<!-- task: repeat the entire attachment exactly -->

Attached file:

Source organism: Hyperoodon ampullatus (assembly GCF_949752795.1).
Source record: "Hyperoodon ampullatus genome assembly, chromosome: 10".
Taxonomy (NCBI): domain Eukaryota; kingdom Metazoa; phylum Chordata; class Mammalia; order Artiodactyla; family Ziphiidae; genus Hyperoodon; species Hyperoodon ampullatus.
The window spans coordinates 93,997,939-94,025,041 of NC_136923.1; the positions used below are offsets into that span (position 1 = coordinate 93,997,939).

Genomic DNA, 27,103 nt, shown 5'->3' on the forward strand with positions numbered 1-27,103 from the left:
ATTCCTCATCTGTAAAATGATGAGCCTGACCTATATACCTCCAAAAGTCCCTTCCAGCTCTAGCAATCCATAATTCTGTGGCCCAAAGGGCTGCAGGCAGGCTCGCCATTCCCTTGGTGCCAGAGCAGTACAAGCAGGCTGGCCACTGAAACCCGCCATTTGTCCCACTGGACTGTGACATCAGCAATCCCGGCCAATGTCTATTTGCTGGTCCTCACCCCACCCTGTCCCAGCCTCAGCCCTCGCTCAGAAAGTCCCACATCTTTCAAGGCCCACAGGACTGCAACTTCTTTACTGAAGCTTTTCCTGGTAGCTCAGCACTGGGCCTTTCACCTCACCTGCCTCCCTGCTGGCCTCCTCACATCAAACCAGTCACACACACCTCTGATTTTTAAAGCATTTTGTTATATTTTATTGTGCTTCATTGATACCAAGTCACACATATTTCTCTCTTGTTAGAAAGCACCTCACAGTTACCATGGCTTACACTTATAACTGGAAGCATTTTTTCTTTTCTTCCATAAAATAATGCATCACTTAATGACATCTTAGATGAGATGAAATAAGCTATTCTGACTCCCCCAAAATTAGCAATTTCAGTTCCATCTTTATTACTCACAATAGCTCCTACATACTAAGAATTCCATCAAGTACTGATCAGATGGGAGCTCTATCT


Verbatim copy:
Source organism: Hyperoodon ampullatus (assembly GCF_949752795.1).
Source record: "Hyperoodon ampullatus genome assembly, chromosome: 10".
Taxonomy (NCBI): domain Eukaryota; kingdom Metazoa; phylum Chordata; class Mammalia; order Artiodactyla; family Ziphiidae; genus Hyperoodon; species Hyperoodon ampullatus.
The window spans coordinates 93,997,939-94,025,041 of NC_136923.1; the positions used below are offsets into that span (position 1 = coordinate 93,997,939).

Genomic DNA, 27,103 nt, shown 5'->3' on the forward strand with positions numbered 1-27,103 from the left:
ATTCCTCATCTGTAAAATGATGAGCCTGACCTATATACCTCCAAAAGTCCCTTCCAGCTCTAGCAATCCATAATTCTGTGGCCCAAAGGGCTGCAGGCAGGCTCGCCATTCCCTTGGTGCCAGAGCAGTACAAGCAGGCTGGCCACTGAAACCCGCCATTTGTCCCACTGGACTGTGACATCAGCAATCCCGGCCAATGTCTATTTGCTGGTCCTCACCCCACCCTGTCCCAGCCTCAGCCCTCGCTCAGAAAGTCCCACATCTTTCAAGGCCCACAGGACTGCAACTTCTTTACTGAAGCTTTTCCTGGTAGCTCAGCACTGGGCCTTTCACCTCACCTGCCTCCCTGCTGGCCTCCTCACATCAAACCAGTCACACACACCTCTGATTTTTAAAGCATTTTGTTATATTTTATTGTGCTTCATTGATACCAAGTCACACATATTTCTCTCTTGTTAGAAAGCACCTCACAGTTACCATGGCTTACACTTATAACTGGAAGCATTTTTTCTTTTCTTCCATAAAATAATGCATCACTTAATGACATCTTAGATGAGATGAAATAAGCTATTCTGACTCCCCCAAAATTAGCAATTTCAGTTCCATCTTTATTACTCACAATAGCTCCTACATACTAAGAATTCCATCAAGTACTGATCAGATGGGAGCTCTATCT